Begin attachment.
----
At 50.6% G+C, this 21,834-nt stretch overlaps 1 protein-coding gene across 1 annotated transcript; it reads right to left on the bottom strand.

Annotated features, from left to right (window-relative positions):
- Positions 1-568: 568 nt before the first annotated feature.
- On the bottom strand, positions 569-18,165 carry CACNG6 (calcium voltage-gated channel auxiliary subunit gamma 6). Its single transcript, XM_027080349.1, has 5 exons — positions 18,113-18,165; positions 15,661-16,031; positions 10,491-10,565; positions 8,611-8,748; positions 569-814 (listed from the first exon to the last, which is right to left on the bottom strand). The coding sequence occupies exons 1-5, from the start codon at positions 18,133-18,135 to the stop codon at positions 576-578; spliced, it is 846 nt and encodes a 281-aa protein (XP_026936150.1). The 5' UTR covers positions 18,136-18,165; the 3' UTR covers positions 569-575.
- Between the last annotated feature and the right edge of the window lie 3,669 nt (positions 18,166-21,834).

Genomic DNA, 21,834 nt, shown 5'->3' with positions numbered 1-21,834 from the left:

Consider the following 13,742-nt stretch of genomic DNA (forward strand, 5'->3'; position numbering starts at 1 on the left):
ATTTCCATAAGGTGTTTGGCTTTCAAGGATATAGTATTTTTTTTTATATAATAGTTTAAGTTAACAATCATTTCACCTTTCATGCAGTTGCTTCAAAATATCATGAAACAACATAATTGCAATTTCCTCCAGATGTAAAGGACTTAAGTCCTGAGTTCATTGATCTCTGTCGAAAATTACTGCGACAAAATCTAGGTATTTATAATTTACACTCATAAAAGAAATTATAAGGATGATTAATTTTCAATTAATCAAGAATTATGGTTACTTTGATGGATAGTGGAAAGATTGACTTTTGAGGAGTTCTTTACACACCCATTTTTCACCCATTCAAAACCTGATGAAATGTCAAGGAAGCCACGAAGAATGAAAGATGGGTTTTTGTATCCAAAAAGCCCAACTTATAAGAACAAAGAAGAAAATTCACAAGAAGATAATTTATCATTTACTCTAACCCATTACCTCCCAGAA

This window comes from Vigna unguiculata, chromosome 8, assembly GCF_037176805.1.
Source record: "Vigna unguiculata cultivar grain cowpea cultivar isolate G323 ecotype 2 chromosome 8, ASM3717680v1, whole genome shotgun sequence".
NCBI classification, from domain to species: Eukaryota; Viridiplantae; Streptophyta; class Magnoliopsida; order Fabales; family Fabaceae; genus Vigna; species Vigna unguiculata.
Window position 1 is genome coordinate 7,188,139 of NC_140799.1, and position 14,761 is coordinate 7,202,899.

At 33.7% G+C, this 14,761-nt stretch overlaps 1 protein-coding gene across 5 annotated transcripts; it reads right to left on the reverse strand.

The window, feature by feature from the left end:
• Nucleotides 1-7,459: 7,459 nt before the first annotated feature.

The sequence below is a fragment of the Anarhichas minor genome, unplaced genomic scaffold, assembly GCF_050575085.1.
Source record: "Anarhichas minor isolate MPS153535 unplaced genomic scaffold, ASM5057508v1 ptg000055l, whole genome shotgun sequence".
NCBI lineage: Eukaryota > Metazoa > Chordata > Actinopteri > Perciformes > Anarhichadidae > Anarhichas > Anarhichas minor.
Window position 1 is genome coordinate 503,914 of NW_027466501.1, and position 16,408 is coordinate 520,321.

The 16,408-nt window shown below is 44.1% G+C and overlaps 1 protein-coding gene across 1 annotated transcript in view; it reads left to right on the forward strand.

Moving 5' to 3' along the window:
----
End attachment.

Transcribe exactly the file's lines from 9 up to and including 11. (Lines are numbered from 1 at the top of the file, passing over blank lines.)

This window comes from Vigna unguiculata, chromosome 8, assembly GCF_037176805.1.
Source record: "Vigna unguiculata cultivar grain cowpea cultivar isolate G323 ecotype 2 chromosome 8, ASM3717680v1, whole genome shotgun sequence".
NCBI classification, from domain to species: Eukaryota; Viridiplantae; Streptophyta; class Magnoliopsida; order Fabales; family Fabaceae; genus Vigna; species Vigna unguiculata.